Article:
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Subject: Guidelines on Usenet Newsgroup Names

This article was archived around: Tue, 28 Dec 1999 09:00:11 GMT

All FAQs in Directory: usenet/creating-newsgroups/naming
All FAQs posted in: news.announce.newusers, news.groups, news.admin.misc, alt.config
Source: Usenet Version

Original-author: David.W.Wright@bnr.co.uk Archive-name: usenet/creating-newsgroups/naming/part1 Last-change: 13 Jun 1995 by netannounce@deshaw.com (Mark Moraes) Changes-posted-to: news.misc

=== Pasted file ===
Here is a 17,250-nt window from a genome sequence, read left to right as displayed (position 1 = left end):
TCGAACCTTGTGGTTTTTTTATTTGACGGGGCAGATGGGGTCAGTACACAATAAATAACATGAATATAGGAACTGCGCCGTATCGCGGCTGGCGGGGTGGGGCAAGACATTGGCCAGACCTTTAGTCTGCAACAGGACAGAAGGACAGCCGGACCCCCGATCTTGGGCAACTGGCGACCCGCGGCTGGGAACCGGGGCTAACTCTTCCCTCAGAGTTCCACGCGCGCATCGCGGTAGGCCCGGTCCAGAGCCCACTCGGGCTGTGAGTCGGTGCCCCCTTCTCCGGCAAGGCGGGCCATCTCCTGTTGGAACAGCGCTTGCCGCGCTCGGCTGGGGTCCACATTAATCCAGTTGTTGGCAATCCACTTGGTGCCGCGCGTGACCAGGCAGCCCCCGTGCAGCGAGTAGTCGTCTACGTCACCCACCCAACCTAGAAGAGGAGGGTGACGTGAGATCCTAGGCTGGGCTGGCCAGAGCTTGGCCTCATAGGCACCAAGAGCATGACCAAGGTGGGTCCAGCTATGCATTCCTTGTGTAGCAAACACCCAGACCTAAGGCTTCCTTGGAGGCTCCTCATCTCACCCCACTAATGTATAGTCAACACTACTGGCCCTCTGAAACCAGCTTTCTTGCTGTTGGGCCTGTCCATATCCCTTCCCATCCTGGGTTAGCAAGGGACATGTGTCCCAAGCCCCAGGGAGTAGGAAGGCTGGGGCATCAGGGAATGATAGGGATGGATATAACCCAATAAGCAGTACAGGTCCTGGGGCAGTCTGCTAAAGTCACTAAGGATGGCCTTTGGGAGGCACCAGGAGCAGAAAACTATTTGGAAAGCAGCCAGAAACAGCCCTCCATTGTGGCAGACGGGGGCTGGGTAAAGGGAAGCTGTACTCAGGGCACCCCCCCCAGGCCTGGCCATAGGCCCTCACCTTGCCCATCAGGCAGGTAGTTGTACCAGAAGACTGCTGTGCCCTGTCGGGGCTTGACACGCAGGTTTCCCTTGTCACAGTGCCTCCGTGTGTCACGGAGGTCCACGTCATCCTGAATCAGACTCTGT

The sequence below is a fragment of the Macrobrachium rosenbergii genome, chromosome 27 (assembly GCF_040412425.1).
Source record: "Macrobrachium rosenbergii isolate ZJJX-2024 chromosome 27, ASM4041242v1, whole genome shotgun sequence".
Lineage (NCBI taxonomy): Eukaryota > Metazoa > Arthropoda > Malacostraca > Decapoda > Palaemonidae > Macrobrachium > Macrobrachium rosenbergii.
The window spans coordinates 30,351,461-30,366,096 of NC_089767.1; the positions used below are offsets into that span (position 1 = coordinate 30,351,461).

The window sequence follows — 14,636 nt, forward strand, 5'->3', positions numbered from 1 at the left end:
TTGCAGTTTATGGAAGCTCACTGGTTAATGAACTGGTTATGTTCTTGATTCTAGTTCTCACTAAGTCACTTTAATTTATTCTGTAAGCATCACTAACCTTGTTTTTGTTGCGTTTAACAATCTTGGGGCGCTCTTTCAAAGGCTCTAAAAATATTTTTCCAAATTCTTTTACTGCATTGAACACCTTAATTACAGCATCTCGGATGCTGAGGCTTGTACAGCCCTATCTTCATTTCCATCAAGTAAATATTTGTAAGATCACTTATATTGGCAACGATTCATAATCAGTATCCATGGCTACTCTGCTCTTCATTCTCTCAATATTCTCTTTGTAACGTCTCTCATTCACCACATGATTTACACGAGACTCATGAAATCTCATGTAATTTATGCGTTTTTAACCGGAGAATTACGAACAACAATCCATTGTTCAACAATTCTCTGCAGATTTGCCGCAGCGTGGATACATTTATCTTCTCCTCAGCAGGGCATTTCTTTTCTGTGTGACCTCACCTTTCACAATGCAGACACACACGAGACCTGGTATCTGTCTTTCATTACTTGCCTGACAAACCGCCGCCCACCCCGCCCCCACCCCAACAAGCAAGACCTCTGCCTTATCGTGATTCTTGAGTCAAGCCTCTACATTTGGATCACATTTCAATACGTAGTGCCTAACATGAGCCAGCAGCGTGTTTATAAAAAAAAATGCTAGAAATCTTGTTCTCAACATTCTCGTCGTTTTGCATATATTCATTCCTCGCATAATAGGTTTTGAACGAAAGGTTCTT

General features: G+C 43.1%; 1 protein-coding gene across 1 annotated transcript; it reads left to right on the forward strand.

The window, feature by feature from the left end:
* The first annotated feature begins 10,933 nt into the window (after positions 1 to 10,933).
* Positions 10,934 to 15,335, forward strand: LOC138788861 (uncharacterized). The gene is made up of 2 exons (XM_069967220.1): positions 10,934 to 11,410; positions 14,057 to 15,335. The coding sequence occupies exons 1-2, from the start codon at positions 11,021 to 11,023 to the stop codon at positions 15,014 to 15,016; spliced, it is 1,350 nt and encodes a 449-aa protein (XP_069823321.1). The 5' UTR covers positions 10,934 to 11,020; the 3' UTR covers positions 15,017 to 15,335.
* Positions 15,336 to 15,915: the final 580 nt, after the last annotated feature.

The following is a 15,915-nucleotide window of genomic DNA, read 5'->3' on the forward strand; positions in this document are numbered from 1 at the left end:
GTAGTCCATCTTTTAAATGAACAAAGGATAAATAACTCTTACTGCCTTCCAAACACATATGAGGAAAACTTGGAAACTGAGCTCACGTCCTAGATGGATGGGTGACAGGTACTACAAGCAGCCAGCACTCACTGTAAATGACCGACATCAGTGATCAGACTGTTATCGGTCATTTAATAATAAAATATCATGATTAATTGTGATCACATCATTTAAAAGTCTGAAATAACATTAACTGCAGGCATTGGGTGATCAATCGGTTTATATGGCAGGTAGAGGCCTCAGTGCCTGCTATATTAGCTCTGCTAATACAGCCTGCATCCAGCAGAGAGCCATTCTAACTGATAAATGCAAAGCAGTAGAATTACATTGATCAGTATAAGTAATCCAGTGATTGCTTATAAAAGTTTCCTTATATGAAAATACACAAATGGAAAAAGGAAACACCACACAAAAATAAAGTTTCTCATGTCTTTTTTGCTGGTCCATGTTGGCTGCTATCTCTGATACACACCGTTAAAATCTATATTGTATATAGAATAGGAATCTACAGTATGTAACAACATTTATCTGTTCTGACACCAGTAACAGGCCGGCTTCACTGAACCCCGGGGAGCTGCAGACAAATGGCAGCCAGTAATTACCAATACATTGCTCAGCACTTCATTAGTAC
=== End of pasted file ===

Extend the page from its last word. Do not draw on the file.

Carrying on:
Guidelines on Usenet Newsgroup Names "To-day we have naming of parts." This document is intended to be a primer for use by those involved in creating new Usenet news groups, namely in the "comp", "humanities", "misc", "news", "rec", "sci", "soc" and "talk" hierarchies. The same principles may be used with other hierarchies, but those are beyond the scope of this document. Usenet news group names are structured, hierarchic, taxonomic but not definitive. They are intended to help users find what they want and news administrators manage their systems, to the benefit of their users. By understanding each of these concepts, you can understand how to select suitable names for new news groups. Structured News group names are structured into parts separated by dots, for example "rec.pets.dogs". Each part may be up to 14 characters long, and should consist only of letters, digits, "+" and "-", with at least one letter. Hierarchic Names fall into clear hierarchies - for example all computer-related groups are in comp. Each may be sub-divided into second, third, and lower level hierarchies, such as sci.physics and comp.sys.sun, by adding more parts to the basic name. The first part is the most general (sci or comp), the second more specific, and so on. The last part completes the actual group name. As each part implies a further level, words at the same level are included into one part using a hyphen - e.g. misc.invest.real-estate rather than misc.invest.estate.real, which would imply that a real was a type of estate! Taxonomic Taxonomy is the science of the classifying things - for example species in biology, or books in a library. Group names classify subjects into areas and hierarchies. Getting these right is not easy, for you have to fit in with those already there, and also allow for likely future growth. Not definitive News group names are inclusive rather than definitive. That is to say, a group name defines an area in which a message may be posted if there is no other group with a better name fit. The name does not define exact limits to the group, eliminating subjects that do not exactly match the definition. Helping users The group name is often the only clue the user has about the group without reading a selection of articles from the group. There are currently over 1300 Usenet news groups, and well over 10,000 groups including all the other news hierarchies from alt to zer. It is not possible for users to read every group to find out which are of interest to them. Similarly, even a very popular group will only be read by 1% of all Usenet users. So the name has to make sense to the 99% who are not reading the group. It should be clear enough to avoid users posting "what is this?" articles, and to ensure that those who *would* like to know more about the subject do recognise the group's purpose and start to read it and join in. Also, bear in mind that Usenet is global, that users come from many different cultures, and that for many, English is not their first language. This leads to some strong guidelines about choosing names: - Group similar subjects together, in the same hierarchy if possible, so that people looking for a related subject will have a good idea where to find it. It is often better to put a new group with others in an approximately right "place" than to insist on getting the name precise at the expense of putting the group in some obscure area that many potential users will not look at. - Create general groups before creating very specific ones. - Dnt Abrv8. Do not abbreviate or use obscure names. Your abbreviation may well be recognised by someone else as meaning something entirely different, especially if English is a second language to them. At the moment, Usenet transport limitations restrict the length of any component to 14 characters. This may sometimes force abbreviation, in this case, create as meaningful an abbreviation as possible within 14 characters. - Use English words in group names. The articles in a group should use whatever language is appropriate for that group, but group names should use English as that is the one language that can be understood by almost all Usenet users. Helping news administrators No site now has the disk space to carry 10,000 news groups and keep all their articles for weeks. So news administrators have to be selective in which groups they carry and how long they keep the articles of each group (expiry times). Yet with so many groups, they cannot manage each one separately. So they make use of the hierarchic property, and control news in hierarchies. For example, one may keep comp articles longer than rec, another may decide not to take any comp.sys.ibm.* groups as none of their users reads them. This is the other reason hierarchies are so important, and why a new group should always be fitted into an existing hierarchy if at all possible. Some new group proposers think it does not matter if their group does not fit in to this scheme, assuming that news administrators who don't want it can select it out individually: this is a mistaken view. Every group that a site gets that its users do not read, makes less disk space and so shorter expiry times for the groups they *do* want. What's next? Think about these guidelines before naming your new news group. Remember that name mistakes made in the past when Usenet was much smaller, or now in uncontrolled parts of the net like alt, are no reason to make more mistakes now. On the contrary, now is the time to correct some of those past mistakes. And if you still need advice, ask group-advice@uunet.uu.net. --